Something that you might not guess about me (or maybe you would; you’re an exceptionally clever bunch) is that I loves me some Jesus. I try not to be an asshole about it — I’ve got no use for WWJD wristbands or cruciform bling or “John 3:16″ bumper stickers, and I regard faith and science as, in Stephen Jay Gould‘s lovely phrase, “non-overlapping magisteria.” But I do spend time thinking about virtue, and about living with kindness and humility, and I find my Christian practice to be a useful roadmap in that regard. No big deal.

Obviously, I’m not one of that stripe who shun “secular media” out of some need or desire to exist within a bubble of cultural product that only confirms my religious beliefs. It’s fair to say, though, that I have a pretty high tolerance for overtly Christian content in pop culture, and that a lot of my favorite movies and much of my favorite music tend toward the overtly spiritual. The Mission, for instance, still moves me to tears after 23 years and countless viewings.

That being said, I’m a little outside the target demo for Veggie Tales, the immensely popular (and profitable) TV show and DVD series that mixes middlebrow humor with Bible-inspired morality; but I’ve watched earlier installments like Larry-Boy and the Fib from Outer Space with my own kids, and the content has never given me pause. The show is pure corn, if you’ll pardon the pun — and to watch a Veggie Tales DVD you must be prepared to pardon many — but it’s self-aware corn; the low-budget CGI is bright and cheerful, the silly songs and off-the-cuff jokes keep everything moving briskly, and the preaching, for the most part, doesn’t get much more dogmatic than God made you special, and He loves you very much — hardly a message to traumatize even a sensitive child, or to offend heathen parents.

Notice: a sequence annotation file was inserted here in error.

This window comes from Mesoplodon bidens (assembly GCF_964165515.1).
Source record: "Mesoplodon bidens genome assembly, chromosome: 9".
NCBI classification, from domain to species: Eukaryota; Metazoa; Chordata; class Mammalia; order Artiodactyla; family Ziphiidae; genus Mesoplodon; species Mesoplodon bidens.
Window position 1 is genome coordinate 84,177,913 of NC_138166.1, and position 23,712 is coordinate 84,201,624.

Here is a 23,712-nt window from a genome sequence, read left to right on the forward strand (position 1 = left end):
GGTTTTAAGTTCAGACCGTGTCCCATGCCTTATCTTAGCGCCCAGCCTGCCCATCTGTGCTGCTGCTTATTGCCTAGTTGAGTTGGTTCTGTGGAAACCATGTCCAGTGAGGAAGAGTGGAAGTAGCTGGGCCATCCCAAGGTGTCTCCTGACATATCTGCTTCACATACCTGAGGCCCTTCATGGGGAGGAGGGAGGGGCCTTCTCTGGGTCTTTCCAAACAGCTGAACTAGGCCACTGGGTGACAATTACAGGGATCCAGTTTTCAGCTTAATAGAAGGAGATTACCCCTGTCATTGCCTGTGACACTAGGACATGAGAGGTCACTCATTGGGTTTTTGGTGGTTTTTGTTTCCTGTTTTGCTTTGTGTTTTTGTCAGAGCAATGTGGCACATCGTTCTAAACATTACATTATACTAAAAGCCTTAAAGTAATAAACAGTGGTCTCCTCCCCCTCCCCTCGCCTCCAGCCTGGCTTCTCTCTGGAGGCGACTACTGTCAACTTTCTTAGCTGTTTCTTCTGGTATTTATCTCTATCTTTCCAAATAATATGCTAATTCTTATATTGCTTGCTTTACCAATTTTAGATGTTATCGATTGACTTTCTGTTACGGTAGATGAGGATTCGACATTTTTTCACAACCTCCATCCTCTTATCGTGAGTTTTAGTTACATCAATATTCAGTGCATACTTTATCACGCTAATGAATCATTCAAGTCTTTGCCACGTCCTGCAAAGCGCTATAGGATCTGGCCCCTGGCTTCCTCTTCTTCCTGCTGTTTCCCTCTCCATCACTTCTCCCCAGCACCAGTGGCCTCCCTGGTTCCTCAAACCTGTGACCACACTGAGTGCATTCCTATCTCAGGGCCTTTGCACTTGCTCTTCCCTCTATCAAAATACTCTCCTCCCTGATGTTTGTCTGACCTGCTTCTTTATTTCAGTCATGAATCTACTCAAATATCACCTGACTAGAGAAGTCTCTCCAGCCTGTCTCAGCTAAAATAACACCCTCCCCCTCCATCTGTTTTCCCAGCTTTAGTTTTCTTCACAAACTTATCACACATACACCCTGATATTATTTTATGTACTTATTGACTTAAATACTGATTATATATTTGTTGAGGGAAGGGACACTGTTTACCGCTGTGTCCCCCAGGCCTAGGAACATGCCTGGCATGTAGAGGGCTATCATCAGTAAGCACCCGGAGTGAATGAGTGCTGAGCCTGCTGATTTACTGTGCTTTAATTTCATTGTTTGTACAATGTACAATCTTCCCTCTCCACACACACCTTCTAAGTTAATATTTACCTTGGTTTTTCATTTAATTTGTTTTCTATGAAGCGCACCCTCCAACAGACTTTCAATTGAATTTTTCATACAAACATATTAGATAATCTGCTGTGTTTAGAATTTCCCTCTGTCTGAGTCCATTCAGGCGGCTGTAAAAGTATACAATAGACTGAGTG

That’s changed, though, with the latest release, Minnesota Cuke and the Search for Noah’s Umbrella. Though it’s subtitled “A Lesson in Confidence,” the disc seethes with undercurrents of distrust, fear, and division; the Veggie Tales franchise has caught up with the paranoid style that has long pervaded American right-wing politics and bled from there into Evangelical Christian circles.

For the uninitiated: the Veggie Tales cartoons center around a crew of ambulatory, talking vegetables. Most of the screen time goes to the Ernie-and-Bert-style double act of Bob and Larry, who host the bumper segments framing the story proper. Bob is a sensible, level-headed tomato, and he acts mainly as an adult straightman to the more childlike, insecure Larry, who is an anthropomorphized cucumber. Above all things, Larry hates to be laughed at, which makes his resemblance to a big green penis particularly unfortunate.